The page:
New Estate Tax Schedule Provides Limited Relief To Many
On the surface, it appears that many people will be protected from estate taxes in the coming years as the changes enacted by Congress this year become effective. A couple with less than $4 million might expect that their near term tax bill will be modest because of lower rates and, with the exclusion rising to $2 million by 2006, believe they will soon be estate tax-free, but that is something of an illusion.
The top federal marginal rate drops from 55% (60% for those estates subject to the 5% surtax) to 45% by 2009. The federal credit for state death taxes will be phased out by 2005. As a result, the top effective tax rate on residents of states that rely on the federal credit will be the new lower federal rate.
Arguably, the federal estate tax rate reductions are being paid for by the states. Exhibit 1 shows the impact of state death taxes on the federal rate. Through 2004 there is at least a partial credit for taxes paid to a state. Beginning in 2005, there is a deduction available if state taxes are paid.
However, in many states the only tax at death is a tax equal to the federal credit available on the date of the death. As the credit shrinks and then disappears, so will these state death taxes.
But what would happen if a states tax was tied to the current credit and is not phased out along with the federal credit? In Exhibit 1, when we add the top credit-based state marginal rate of 16% to the adjusted federal rate, the effective rate returns to its current range.
At least one state, New York, has a credit-based tax that will not phase out. As other states begin to recognize that the lower federal rates come, effectively, at their expense, they may be tempted to follow New Yorks example.
Just as the lower rates will prove to be an illusion to New Yorkers, the exclusions created by the greatly increased unified credit may also be an illusion for many. As an example, lets take a couple in their early 50s with a $3.75 million estate. Under current law, this is an estate in need of estate planning and life insurance to help pay estate taxes. At first blush, the need for life insurance appears to be temporary. After all, in 2006, the $2 million exclusion will shield their estate from the estate tax.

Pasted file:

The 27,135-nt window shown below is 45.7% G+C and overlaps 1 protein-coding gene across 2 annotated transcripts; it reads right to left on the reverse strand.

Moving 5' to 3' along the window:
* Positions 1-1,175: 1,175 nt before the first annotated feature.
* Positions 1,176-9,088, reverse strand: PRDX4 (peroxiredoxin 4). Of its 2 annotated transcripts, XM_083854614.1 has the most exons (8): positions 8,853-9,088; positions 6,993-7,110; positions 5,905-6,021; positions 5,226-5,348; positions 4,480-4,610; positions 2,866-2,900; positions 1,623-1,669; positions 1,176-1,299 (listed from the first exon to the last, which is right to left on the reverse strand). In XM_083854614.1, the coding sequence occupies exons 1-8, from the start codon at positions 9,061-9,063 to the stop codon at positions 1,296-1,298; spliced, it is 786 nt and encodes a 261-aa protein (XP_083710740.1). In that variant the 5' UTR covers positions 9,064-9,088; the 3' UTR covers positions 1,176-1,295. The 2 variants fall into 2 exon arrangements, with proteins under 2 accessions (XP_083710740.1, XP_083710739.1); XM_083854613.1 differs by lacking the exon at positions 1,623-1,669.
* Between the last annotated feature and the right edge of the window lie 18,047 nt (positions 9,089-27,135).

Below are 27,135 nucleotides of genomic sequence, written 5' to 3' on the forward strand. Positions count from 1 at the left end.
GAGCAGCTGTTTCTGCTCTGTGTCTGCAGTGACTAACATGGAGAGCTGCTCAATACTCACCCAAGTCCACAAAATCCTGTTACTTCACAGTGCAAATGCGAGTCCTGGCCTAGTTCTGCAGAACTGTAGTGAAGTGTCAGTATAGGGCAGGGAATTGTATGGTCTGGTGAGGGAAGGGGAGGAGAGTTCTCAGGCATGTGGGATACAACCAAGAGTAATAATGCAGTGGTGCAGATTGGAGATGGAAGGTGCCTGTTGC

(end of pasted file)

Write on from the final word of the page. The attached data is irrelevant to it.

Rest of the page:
However, by 2006, the estate will likely exceed $4 million simply due to growth. And to further frustrate our estate owners, they may find that they cannot fully use the exclusions. Both husband and wife must own $2 million in assets in order to take full advantage of the exclusion, but many assets cannot be divided.
Today, many people are exposed to estate tax primarily because they own significant qualified plan assets. Suppose the husband owns a medical practice worth $750,000 and a 401(k) worth $2 million. That leaves $1 million to place in the wifes name since she cannot own his 401(k) or his medical practice.
Starting in 2004, the tax bill will be higher (see Exhibit 2, Columns A&B) if the wife dies first because she cannot fully utilize the credit. If the couple happens to live in New York, the tax bill is even higher (see Exhibit 2, Columns C&D) when we add the state tax.
Rather than a temporary need for life insurance, this couple might plan on keeping $1 million of second-to-die in force for the foreseeable future. This is especially true since under the law as it stands right now, their tax bill jumps up to over $2 million in 2011.
So far, we have assumed that the husbands 401(k) will, at least in part, end up in a credit shelter trust, as his estate fully utilizes the available unified credit, but that may not be good planning. The wife makes the best designated beneficiary for the 401(k). She can delay forced distributions from the plan until her husband would have been 70 1/2, whereas the credit shelter trust cannot. If she does not need the money, it makes no sense to accelerate the payment of income tax in order to reduce estate taxes, perhaps decades into the future.
Columns E&F show us what happens to the estate tax bill if the wife is the designated beneficiary of the 401(k). If the husband dies first, the couples exposure to estate tax increases significantly. The $1 million of second-to-die coverage makes even more sense.
The changes in the estate tax may turn out to be far less than meets the eye. The top marginal rate is not going down in New York and may not elsewhere. The large exclusions may not be there for many simply because of the type of assets they own. Estate planning and life insurance will continue to be important to a great many taxpayers.
, JD, LLM, is an advanced underwriting attorney based in Chatham, Mass.
Reproduced from National Underwriter Life & Health/Financial Services Edition, September 3, 2001. Copyright 2001 by The National Underwriter Company in the serial publication. All rights reserved.Copyright in this article as an independent work may be held by the author.